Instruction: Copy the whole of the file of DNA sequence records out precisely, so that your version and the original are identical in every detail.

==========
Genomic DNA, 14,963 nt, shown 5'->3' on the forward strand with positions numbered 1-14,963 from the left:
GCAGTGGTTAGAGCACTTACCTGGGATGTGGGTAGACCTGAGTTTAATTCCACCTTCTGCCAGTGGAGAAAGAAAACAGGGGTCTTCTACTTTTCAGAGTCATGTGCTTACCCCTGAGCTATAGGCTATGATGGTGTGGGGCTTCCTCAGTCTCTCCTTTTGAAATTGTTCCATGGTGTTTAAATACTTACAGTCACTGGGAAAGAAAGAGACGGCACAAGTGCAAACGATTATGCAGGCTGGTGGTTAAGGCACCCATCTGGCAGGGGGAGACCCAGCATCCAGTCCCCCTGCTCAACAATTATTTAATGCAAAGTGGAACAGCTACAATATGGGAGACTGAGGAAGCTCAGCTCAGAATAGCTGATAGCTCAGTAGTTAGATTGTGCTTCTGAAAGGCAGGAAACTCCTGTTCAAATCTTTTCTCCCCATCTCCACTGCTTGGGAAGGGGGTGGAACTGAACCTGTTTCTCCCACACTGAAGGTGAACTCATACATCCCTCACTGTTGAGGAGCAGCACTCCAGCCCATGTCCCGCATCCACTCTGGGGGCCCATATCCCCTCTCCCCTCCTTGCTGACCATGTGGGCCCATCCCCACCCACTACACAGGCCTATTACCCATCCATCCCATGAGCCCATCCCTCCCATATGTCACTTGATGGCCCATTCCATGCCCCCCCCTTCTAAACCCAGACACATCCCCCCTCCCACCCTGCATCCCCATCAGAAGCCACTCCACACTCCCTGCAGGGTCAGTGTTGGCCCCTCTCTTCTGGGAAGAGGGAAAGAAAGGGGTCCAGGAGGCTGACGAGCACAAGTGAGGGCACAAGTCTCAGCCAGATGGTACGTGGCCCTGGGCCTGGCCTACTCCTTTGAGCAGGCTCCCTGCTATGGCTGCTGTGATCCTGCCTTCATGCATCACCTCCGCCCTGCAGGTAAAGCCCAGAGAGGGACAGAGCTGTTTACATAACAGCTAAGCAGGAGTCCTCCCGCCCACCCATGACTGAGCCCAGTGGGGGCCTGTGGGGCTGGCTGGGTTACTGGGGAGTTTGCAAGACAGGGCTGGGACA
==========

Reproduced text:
Genomic DNA, 14,963 nt, shown 5'->3' on the forward strand with positions numbered 1-14,963 from the left:
GCAGTGGTTAGAGCACTTACCTGGGATGTGGGTAGACCTGAGTTTAATTCCACCTTCTGCCAGTGGAGAAAGAAAACAGGGGTCTTCTACTTTTCAGAGTCATGTGCTTACCCCTGAGCTATAGGCTATGATGGTGTGGGGCTTCCTCAGTCTCTCCTTTTGAAATTGTTCCATGGTGTTTAAATACTTACAGTCACTGGGAAAGAAAGAGACGGCACAAGTGCAAACGATTATGCAGGCTGGTGGTTAAGGCACCCATCTGGCAGGGGGAGACCCAGCATCCAGTCCCCCTGCTCAACAATTATTTAATGCAAAGTGGAACAGCTACAATATGGGAGACTGAGGAAGCTCAGCTCAGAATAGCTGATAGCTCAGTAGTTAGATTGTGCTTCTGAAAGGCAGGAAACTCCTGTTCAAATCTTTTCTCCCCATCTCCACTGCTTGGGAAGGGGGTGGAACTGAACCTGTTTCTCCCACACTGAAGGTGAACTCATACATCCCTCACTGTTGAGGAGCAGCACTCCAGCCCATGTCCCGCATCCACTCTGGGGGCCCATATCCCCTCTCCCCTCCTTGCTGACCATGTGGGCCCATCCCCACCCACTACACAGGCCTATTACCCATCCATCCCATGAGCCCATCCCTCCCATATGTCACTTGATGGCCCATTCCATGCCCCCCCCTTCTAAACCCAGACACATCCCCCCTCCCACCCTGCATCCCCATCAGAAGCCACTCCACACTCCCTGCAGGGTCAGTGTTGGCCCCTCTCTTCTGGGAAGAGGGAAAGAAAGGGGTCCAGGAGGCTGACGAGCACAAGTGAGGGCACAAGTCTCAGCCAGATGGTACGTGGCCCTGGGCCTGGCCTACTCCTTTGAGCAGGCTCCCTGCTATGGCTGCTGTGATCCTGCCTTCATGCATCACCTCCGCCCTGCAGGTAAAGCCCAGAGAGGGACAGAGCTGTTTACATAACAGCTAAGCAGGAGTCCTCCCGCCCACCCATGACTGAGCCCAGTGGGGGCCTGTGGGGCTGGCTGGGTTACTGGGGAGTTTGCAAGACAGGGCTGGGACA